Magazine article The Spectator

ANCIENT AND MODERN - Pericles in Brussels

Magazine article The Spectator

ANCIENT AND MODERN - Pericles in Brussels

Article excerpt

The EU, cobbled together in Brussels for ideological purposes, is fast turning into a creaking alliance of rather disenchanted member states. Let us see if we can help little Herman Achille Van Rompuy, the EU's current president, to rally his besieged troops in Brussels with a Periclean speech.

In summer 430 bc Athens (Brussels) was having trouble with Sparta (its interest rate policy) and had just been struck by a murderous plague (collapse of the banks). Since it was Pericles (van Rompuy) who had insisted on this policy, which would enable it to keep a grip on its empire (the EU member states), Pericles came forward to remind the Athenians (Eurocrats in Brussels) that they must not falter.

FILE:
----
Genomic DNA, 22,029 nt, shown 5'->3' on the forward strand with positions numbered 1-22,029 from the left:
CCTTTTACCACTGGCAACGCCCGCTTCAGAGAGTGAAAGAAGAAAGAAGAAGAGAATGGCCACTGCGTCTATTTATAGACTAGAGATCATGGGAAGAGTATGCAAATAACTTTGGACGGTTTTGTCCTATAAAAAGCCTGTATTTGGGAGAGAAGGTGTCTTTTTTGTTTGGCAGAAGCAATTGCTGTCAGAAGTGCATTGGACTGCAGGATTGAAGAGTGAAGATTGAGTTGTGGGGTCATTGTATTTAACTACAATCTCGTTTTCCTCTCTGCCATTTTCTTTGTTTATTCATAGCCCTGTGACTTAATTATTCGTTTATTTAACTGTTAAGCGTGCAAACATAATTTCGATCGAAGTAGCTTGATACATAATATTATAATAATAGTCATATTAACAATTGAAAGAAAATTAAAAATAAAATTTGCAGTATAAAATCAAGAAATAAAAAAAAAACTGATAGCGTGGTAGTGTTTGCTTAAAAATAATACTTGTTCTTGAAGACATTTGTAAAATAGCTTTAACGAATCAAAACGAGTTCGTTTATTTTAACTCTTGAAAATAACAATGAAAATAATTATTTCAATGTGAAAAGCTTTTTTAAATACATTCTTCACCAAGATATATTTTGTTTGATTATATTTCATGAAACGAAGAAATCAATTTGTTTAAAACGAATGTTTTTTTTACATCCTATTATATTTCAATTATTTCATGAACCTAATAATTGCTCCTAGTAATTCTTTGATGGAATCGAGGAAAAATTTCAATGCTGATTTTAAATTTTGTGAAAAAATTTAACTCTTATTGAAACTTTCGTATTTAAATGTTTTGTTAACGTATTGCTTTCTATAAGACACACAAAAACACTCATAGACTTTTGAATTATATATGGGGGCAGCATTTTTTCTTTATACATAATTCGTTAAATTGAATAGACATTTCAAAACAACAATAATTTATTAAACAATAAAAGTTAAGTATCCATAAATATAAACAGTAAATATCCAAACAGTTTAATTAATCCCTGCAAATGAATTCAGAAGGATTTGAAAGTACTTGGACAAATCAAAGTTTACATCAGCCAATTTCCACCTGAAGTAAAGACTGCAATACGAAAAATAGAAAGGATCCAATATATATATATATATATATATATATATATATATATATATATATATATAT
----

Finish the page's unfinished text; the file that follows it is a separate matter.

The following is extracted from Thucydides' account of that speech.

Pericles makes three basic points.

First, he is cleverer than all of them.

That is why they agreed to his plan in the first place, about which some are now having doubts; and he could not be expected to have foreseen the plague (banking collapse). So no U-turns. …

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